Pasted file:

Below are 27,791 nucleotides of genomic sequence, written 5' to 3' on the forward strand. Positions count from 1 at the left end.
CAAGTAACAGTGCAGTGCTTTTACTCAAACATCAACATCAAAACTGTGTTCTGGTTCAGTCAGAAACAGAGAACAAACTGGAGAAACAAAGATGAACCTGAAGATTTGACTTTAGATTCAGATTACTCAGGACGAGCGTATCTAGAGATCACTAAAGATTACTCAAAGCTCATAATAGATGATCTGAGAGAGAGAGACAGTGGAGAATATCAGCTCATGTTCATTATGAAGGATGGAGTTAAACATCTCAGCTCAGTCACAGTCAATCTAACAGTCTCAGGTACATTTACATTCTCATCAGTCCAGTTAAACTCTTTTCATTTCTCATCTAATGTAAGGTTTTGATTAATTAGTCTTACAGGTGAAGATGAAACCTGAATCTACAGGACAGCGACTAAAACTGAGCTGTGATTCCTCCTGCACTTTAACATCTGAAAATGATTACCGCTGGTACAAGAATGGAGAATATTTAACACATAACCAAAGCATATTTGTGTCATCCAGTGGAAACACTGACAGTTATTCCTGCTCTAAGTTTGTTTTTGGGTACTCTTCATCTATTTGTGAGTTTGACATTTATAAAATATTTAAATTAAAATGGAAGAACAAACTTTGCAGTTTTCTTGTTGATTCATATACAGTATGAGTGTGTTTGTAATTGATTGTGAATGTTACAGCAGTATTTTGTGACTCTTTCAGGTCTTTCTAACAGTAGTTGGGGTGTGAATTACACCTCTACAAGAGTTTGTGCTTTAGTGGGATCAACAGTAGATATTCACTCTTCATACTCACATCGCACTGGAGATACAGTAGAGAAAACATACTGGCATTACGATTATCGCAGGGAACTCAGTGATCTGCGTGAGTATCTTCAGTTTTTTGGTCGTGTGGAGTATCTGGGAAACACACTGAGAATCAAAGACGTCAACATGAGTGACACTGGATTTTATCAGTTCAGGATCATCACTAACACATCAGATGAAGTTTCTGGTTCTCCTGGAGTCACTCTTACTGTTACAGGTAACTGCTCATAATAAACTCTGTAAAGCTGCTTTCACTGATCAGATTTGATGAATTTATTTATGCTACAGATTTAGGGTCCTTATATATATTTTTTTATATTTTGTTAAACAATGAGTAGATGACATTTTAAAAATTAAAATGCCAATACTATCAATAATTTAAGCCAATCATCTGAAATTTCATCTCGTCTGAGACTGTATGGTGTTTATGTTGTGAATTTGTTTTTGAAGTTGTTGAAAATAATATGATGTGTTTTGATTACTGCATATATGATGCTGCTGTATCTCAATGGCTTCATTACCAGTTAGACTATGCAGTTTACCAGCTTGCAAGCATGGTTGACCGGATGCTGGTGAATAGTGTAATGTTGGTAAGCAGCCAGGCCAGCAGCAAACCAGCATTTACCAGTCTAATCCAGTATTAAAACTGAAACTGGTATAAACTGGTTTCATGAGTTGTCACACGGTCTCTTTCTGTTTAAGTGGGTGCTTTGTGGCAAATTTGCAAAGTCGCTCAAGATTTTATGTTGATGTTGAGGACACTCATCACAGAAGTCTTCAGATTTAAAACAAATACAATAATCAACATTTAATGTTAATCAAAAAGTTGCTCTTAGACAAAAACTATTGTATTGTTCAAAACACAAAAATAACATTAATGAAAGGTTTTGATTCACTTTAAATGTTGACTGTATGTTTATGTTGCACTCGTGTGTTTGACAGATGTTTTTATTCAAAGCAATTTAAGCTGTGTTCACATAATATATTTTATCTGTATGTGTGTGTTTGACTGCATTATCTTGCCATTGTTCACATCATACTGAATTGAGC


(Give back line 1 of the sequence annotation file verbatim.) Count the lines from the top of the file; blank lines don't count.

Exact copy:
Below are 27,791 nucleotides of genomic sequence, written 5' to 3' on the forward strand. Positions count from 1 at the left end.